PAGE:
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Sunday, August 21, 2011

Das Schloss - Trim Walled Town Heritage Day



I spent some time today in Trim, by the castle, as a day celebrating Trim as a walled town had been organised by Noel French of Meath Heritage Centre.  The Boyne Writers and The Meath Writers' Circle had been invited to read some poetry.  Trim had 5 main gates along the wall; Water Gate, Athboy Gate, Navan Gate, Sheep Gate and Dublin Gate.  The castle was erected by Hugh de Lacy in the 1170's. 

As I am in the frame of mind for german literature I found myself thinking of Das Schloss by Franz Kafka, excerpt below.

"It was late evening when K. arrived. The village lay under deep snow. There was no sign of the Castle hill, fog and darkness surrounded it, not even the faintest gleam of light suggested the large Castle. K. stood a long time on the wooden bridge that leads from the main road to the village, gazing upward into the seeming emptiness.


Then he went looking for a night's lodging; at the inn they were still awake; the landlord had no room available, but, extremely surprised and confused by the latecomer, he was willing to let K. sleep on a straw mattress in the taproom, K. agreed to this. A few peasants were still sitting over beer, but he did not want to talk to anyone, got himself a straw mattress from the attic and lay down by the stove. It was warm, the peasants were quiet, he examined them for a moment with tired eyes, then fell asleep.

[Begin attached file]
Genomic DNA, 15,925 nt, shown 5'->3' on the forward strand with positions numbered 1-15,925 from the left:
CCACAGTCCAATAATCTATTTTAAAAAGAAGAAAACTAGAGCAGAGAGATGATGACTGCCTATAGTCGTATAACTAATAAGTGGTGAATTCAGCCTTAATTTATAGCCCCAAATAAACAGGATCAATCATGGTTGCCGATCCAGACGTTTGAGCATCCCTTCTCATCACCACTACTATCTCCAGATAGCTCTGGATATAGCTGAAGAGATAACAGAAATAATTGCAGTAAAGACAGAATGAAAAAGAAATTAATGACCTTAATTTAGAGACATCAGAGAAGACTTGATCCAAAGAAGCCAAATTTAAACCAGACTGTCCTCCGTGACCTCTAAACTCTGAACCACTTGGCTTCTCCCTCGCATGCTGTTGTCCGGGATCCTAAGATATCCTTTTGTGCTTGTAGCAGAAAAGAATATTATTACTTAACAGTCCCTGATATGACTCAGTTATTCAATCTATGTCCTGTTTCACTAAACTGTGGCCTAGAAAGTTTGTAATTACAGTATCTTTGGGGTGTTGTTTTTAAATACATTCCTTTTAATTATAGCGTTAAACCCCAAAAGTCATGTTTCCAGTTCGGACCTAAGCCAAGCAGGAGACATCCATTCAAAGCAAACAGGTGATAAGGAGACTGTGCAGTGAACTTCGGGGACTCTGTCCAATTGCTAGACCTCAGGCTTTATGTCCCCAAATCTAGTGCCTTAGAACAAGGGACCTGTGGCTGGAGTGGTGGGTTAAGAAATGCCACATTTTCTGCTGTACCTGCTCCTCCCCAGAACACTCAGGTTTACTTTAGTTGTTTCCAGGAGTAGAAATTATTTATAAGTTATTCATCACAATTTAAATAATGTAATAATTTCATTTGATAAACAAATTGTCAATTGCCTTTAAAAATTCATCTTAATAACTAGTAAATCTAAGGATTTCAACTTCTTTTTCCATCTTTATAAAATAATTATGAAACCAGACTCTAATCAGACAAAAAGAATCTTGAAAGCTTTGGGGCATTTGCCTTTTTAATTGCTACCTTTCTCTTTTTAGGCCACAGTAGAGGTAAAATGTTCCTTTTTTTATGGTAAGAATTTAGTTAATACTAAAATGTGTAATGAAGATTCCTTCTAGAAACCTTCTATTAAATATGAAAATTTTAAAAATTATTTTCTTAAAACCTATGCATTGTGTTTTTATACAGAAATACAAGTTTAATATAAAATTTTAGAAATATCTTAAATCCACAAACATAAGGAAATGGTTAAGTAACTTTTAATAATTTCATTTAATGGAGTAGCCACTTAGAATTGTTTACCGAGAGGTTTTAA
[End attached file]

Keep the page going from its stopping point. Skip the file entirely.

Yet before long he was awakened. A young man in city clothes, with an actor's face, narrow eyes, thick eyebrows, stood beside him with the landlord. The peasants, too, were still there, a few had turned their chairs around to see and hear better. The young man apologized very politely for having awakened K., introduced himself as the son of the Castle steward and said: "This village is Castle property, anybody residing or spending the night here is effectively residing or spending the night at the Castle. Nobody may do so without permission from the Count. But you have no such permission or at least you haven't shown it yet."

K., who had half-risen and smoothed his hair, looked at the people from below and said: "What village have I wandered into? So there is a castle here?"

"Why, of course," the young man said slowly, while several peasants here and there shook their heads at K., "the Castle of Count Westwest." "
 

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